Date Showing Showing On 9, 11, 12 August
Time Showing Monday 6pm, Wednesday 4pm & 6.30pm and Thursday 6pm

First Cow

PG 2hrs 2mins
adventure | 2019, USA
Overview

A taciturn loner and skilled cook has traveled west and joined a group of fur trappers in Oregon Territory, though he only finds true connection with a Chinese immigrant also seeking his fortune; soon the two collaborate on a successful business, although its longevity is reliant upon the clandestine participation of a nearby wealthy landowner’s prized milking cow.

Warnings

Violence and coarse language

Director
Kelly Reichardt
Original Review
Jake Wilson, Sydney Morning Herald
Extracted By
Janez Zagoda
Featuring
John Magaro, Orion Lee, Toby Jones, Alia Shawkat, Evie

Watch The Trailer

First Cow | Official Trailer HD | A24

Storyline (warning: spoilers)

Kelly Reichhart may be an individual filmmaking talent, but she knows the value of a tried-and-true recipe. First Cow concerns a couple of underdogs who embark on an unlikely business venture. The setting is a “pioneer” settlement in 1820s Oregon, but neither protagonist is exactly the rugged sort. Otis “Cookie” Figowitz is a soft-spoken baker, apparently trained in Boston; his new buddy King-Lu is a worldlier immigrant from northern China, prone to musing aloud on possible get-rich-quick schemes. As he explains, America is the land of opportunity, but not for everyone. “It’s the getting started that’s the trouble. You need leverage. Or a crime.” Fate intervenes with the arrival of the literal “first cow” in the territory, the property of local bigwig Chief Factor.
Soon Cookie is sneaking out at night to milk the cow, Lu keeping watch from a nearby tree. This supplies the secret ingredient to the “oily cakes” which Cookie subsequently prepares, and which he and Lu peddle to hard bitten locals who melt at the first mouthful. It’s a wonderfully neat concept, and Reichhart, often labelled a minimalist, has never been more assured as a storyteller. The narrative motor of First Cow takes some time to warm up, but eventually generates considerable suspense: as in all stories where the heroes succeed too quickly, we know the good times can’t last. In the meantime, the measured pace leaves room for an abundance of period detail. This is a very physical movie, where the characters always seem to be doing something with their hands: sharpening a knife, threading a needle, toying with a puzzle. Sounds are no less critical, especially in the night scenes: milk sloshing into a bucket, or the creak of a tree branch about to crack.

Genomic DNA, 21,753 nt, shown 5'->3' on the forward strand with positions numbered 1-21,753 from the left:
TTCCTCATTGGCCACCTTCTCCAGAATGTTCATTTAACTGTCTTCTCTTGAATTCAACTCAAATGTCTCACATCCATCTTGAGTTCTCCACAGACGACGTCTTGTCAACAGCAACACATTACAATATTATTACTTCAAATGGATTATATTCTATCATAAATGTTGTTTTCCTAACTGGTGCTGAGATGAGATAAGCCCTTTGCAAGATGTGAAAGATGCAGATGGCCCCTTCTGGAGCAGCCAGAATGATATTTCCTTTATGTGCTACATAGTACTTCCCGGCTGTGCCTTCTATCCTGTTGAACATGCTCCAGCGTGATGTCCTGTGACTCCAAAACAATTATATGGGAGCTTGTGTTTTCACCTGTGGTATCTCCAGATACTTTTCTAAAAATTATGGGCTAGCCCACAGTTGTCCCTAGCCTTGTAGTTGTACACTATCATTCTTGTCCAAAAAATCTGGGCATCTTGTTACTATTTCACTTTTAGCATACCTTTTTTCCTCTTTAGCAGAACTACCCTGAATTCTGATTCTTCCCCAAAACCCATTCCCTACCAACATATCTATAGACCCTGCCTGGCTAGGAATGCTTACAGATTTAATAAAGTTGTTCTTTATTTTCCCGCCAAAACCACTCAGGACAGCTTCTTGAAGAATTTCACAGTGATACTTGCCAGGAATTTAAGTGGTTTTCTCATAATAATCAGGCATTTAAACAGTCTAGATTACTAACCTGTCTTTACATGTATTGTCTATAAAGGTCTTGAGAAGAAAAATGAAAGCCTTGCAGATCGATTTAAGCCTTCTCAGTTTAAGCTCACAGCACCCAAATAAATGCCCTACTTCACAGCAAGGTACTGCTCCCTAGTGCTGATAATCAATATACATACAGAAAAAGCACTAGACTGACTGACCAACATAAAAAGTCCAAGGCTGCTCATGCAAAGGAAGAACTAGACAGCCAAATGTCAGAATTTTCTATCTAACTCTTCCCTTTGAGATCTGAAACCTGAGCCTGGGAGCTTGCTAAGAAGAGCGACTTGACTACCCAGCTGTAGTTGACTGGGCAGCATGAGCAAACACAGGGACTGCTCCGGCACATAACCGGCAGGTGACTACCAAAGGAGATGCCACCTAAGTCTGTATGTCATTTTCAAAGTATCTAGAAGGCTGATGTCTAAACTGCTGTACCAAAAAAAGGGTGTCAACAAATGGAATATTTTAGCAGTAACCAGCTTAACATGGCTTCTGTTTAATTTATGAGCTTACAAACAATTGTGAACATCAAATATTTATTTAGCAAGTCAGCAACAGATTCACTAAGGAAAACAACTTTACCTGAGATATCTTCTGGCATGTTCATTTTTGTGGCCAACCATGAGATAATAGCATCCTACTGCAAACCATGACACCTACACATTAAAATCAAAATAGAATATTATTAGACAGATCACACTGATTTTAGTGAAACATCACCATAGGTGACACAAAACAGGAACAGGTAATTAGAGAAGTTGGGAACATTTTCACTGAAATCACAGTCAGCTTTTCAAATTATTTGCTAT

As a fable, First Cow has a degree of 21st-century preachiness. Cookie and Lu are basically innocents, doomed by the nature of the system. Yet mystery lingers at the film’s centre: much could be said about the triangle of the two men and the cow, and the intimate ritual that brings them together under cover of dark.

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